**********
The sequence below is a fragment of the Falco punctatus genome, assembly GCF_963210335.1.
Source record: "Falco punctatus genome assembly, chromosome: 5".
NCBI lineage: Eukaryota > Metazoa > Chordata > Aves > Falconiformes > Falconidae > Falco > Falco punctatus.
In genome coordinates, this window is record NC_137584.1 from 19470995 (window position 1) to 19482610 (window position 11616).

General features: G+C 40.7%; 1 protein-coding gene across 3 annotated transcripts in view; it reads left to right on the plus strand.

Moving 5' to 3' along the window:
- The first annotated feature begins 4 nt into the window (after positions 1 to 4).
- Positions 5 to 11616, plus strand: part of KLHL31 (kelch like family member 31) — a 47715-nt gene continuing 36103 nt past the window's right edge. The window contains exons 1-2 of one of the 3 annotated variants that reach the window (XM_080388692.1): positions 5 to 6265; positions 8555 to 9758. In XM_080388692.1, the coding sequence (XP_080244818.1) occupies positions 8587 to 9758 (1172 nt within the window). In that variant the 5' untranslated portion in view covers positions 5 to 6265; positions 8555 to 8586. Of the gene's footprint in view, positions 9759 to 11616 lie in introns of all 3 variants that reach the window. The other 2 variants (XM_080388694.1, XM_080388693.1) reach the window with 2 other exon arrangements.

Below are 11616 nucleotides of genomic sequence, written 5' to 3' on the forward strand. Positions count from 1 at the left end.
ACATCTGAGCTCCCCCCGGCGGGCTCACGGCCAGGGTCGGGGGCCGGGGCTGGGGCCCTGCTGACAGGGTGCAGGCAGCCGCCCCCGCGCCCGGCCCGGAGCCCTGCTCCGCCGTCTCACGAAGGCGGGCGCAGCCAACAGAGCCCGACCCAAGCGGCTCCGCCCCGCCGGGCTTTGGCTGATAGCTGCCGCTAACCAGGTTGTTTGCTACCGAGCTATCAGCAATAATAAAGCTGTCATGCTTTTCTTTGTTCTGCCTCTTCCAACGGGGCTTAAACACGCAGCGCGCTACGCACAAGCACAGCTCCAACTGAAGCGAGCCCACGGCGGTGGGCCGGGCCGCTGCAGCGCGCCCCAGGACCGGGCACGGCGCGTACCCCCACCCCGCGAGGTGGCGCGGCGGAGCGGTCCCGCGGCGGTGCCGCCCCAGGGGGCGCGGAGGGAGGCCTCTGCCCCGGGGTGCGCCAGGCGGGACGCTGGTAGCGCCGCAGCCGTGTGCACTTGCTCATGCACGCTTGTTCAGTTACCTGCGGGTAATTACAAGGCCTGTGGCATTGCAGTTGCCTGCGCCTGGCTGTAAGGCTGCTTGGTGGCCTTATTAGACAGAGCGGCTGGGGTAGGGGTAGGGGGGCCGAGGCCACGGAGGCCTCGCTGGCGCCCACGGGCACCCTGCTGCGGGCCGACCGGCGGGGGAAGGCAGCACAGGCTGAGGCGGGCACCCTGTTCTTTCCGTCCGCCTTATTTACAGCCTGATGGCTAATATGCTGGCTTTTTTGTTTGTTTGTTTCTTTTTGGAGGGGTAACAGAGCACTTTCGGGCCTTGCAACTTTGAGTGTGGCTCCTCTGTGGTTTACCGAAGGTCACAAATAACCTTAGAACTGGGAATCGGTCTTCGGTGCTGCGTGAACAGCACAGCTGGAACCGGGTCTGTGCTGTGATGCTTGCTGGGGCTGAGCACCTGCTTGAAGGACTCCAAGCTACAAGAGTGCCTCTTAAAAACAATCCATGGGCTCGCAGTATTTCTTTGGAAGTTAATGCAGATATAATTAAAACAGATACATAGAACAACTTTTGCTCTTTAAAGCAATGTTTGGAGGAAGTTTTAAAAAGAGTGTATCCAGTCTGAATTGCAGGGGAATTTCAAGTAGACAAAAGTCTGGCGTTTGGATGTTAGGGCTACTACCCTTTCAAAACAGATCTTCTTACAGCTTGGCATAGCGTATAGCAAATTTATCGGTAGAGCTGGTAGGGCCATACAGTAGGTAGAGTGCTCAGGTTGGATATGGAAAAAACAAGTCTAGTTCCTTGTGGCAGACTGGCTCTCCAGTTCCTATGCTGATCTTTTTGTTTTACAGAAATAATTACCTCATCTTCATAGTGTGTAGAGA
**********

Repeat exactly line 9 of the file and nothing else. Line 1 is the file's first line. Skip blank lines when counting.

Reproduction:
Below are 11616 nucleotides of genomic sequence, written 5' to 3' on the forward strand. Positions count from 1 at the left end.